Veterinary medicine program not considered for elimination


I heard a rumor that the UAF vet program has a maximum enrollment of 20 students and is the most expensive academic program at UAF.

Why is the program not being considered for “special review”?  I heard a rumor that the cost of this program exceeds $100,000 per student graduated per year.


It is true that currently the veterinary medicine program can admit a total of only 20 students. However, vet med students (in common with all students studying veterinary medicine in the U.S.) pay a very high tuition rate along with substantial fees, totaling nearly $30,000 per year if an Alaska resident and nearly $60,000 per year if a non-resident. Although we don’t know the final tuition figures for FY17 (this depends on the number of residents and nonresidents who enroll), we anticipate about $800,000. For comparison, this would be the amount of tuition paid by about 130 full-time Alaska resident undergraduate students.

While the tuition revenue does not cover the whole cost of the vet med program, it covers a substantial portion. The cost per student will not be $100,000 per year.  During the first year, when there were only 10 students, the cost/student was relatively high because of the need to have nearly the full complement of faculty in place. Going forward, the cost/student should be close to $50,000 per year.
In addition, several of the vet med faculty collaborated to secure a National Institutes of Health grant for the Biomedical Learning and Student Training program, which is providing $20 million to UAF (with collaborators UAS and Ilisagvik College) to enhance undergraduate biomedical research training, engaging students from diverse, especially rural Alaskan, backgrounds in education and training for biomedical research careers.  Each year BLaST supports full scholarships for 10- 20 undergraduate and 10-15 graduate students, and provides hundreds of thousands of dollars for faculty research. For the next three years there is also $420,000 for new equipment purchases, most of which will be located at UAF.  Hence the BLaST grant benefits the entire university.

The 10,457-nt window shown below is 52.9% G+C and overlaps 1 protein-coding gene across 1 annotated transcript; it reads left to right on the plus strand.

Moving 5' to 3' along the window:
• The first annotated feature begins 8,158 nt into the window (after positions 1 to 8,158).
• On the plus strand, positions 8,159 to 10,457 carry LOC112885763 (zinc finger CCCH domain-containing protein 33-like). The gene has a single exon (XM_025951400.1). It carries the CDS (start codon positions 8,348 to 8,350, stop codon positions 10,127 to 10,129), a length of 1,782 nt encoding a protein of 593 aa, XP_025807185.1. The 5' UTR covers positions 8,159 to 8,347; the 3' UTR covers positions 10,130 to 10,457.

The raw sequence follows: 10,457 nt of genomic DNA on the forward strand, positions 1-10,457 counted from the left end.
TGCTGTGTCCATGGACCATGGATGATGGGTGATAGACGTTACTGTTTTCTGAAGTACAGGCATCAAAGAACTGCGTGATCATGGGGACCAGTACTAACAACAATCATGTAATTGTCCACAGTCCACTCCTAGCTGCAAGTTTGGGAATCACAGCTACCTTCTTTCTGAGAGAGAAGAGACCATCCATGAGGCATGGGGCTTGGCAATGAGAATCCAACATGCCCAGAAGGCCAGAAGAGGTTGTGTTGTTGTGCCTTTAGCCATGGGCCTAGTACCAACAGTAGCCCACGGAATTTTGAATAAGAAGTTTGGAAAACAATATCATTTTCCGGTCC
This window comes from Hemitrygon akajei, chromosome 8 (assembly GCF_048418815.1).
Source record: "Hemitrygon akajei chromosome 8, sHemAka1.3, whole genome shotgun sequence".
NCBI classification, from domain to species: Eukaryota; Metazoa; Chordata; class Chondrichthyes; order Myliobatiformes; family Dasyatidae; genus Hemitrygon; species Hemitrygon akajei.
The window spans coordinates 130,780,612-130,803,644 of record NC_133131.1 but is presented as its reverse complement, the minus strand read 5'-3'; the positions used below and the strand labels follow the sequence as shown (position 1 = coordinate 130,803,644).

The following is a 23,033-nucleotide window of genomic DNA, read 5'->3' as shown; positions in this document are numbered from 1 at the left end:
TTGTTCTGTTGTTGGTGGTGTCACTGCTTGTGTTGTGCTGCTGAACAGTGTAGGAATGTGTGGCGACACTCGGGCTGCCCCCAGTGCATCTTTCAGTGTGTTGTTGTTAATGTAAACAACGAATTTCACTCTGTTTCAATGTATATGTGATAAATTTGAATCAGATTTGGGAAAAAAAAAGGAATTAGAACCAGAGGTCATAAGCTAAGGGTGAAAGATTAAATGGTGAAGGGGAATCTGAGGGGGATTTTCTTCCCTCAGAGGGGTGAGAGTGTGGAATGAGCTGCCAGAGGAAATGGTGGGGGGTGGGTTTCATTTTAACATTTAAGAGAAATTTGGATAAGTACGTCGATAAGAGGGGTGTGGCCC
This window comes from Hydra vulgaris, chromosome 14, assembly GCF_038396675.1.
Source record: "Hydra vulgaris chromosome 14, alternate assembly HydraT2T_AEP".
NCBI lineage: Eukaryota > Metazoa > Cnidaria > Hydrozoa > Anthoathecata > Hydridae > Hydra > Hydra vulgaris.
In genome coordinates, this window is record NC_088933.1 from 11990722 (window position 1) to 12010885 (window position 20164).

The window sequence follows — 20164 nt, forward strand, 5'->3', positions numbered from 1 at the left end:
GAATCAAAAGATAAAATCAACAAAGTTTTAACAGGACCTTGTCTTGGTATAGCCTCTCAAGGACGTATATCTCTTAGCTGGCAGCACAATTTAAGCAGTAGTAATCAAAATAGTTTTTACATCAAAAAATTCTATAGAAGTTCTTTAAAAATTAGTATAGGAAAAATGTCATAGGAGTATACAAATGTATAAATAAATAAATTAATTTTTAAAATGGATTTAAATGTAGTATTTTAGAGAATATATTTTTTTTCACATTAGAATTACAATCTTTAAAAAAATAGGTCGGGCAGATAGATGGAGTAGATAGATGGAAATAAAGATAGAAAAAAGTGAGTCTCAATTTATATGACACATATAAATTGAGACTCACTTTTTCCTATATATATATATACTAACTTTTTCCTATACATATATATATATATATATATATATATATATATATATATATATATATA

UAF was competitive for the BLaST grant because we had a biomedical department, namely vet med. Although there is fierce competition for grants from the NIH and other agencies, vet med has highly qualified and productive faculty who are having considerable success. Between BLaST and other grants currently awarded to vet med faculty, the program brought in over $6 million this year in external funding, and we are projecting an increase in this number for next year.
Hence, the net cost of this program (that is, expenditures-revenue) is not unusually high. In addition, the vet med program is well aligned with UAF’s mission.  Together, those are the reasons the program is not being considered for elimination.
— Susan Henrichs, UAF provost